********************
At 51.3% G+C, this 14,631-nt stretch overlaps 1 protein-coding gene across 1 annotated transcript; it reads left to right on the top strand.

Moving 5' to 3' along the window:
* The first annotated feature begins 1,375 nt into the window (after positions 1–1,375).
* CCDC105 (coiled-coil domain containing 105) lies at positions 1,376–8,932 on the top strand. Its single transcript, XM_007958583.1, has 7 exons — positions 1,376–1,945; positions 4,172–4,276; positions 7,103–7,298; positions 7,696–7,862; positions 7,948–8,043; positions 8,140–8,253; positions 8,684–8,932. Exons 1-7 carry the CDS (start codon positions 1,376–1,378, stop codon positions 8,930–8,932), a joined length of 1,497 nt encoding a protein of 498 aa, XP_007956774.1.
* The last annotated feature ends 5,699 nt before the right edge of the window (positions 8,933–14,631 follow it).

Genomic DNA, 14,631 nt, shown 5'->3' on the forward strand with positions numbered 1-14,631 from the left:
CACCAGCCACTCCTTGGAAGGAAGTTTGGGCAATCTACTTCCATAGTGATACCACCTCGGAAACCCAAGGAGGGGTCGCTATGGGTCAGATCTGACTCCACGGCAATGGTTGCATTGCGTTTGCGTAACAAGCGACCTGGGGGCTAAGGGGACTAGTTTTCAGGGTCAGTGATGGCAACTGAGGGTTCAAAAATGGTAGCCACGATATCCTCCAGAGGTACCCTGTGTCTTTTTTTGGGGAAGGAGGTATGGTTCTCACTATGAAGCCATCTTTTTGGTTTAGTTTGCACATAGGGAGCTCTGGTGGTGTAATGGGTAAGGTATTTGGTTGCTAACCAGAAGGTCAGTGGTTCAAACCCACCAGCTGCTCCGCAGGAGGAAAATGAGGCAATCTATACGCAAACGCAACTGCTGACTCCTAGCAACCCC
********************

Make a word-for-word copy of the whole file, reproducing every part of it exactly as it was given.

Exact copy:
At 51.3% G+C, this 14,631-nt stretch overlaps 1 protein-coding gene across 1 annotated transcript; it reads left to right on the top strand.

Moving 5' to 3' along the window:
* The first annotated feature begins 1,375 nt into the window (after positions 1–1,375).
* CCDC105 (coiled-coil domain containing 105) lies at positions 1,376–8,932 on the top strand. Its single transcript, XM_007958583.1, has 7 exons — positions 1,376–1,945; positions 4,172–4,276; positions 7,103–7,298; positions 7,696–7,862; positions 7,948–8,043; positions 8,140–8,253; positions 8,684–8,932. Exons 1-7 carry the CDS (start codon positions 1,376–1,378, stop codon positions 8,930–8,932), a joined length of 1,497 nt encoding a protein of 498 aa, XP_007956774.1.
* The last annotated feature ends 5,699 nt before the right edge of the window (positions 8,933–14,631 follow it).

Genomic DNA, 14,631 nt, shown 5'->3' on the forward strand with positions numbered 1-14,631 from the left:
CACCAGCCACTCCTTGGAAGGAAGTTTGGGCAATCTACTTCCATAGTGATACCACCTCGGAAACCCAAGGAGGGGTCGCTATGGGTCAGATCTGACTCCACGGCAATGGTTGCATTGCGTTTGCGTAACAAGCGACCTGGGGGCTAAGGGGACTAGTTTTCAGGGTCAGTGATGGCAACTGAGGGTTCAAAAATGGTAGCCACGATATCCTCCAGAGGTACCCTGTGTCTTTTTTTGGGGAAGGAGGTATGGTTCTCACTATGAAGCCATCTTTTTGGTTTAGTTTGCACATAGGGAGCTCTGGTGGTGTAATGGGTAAGGTATTTGGTTGCTAACCAGAAGGTCAGTGGTTCAAACCCACCAGCTGCTCCGCAGGAGGAAAATGAGGCAATCTATACGCAAACGCAACTGCTGACTCCTAGCAACCCC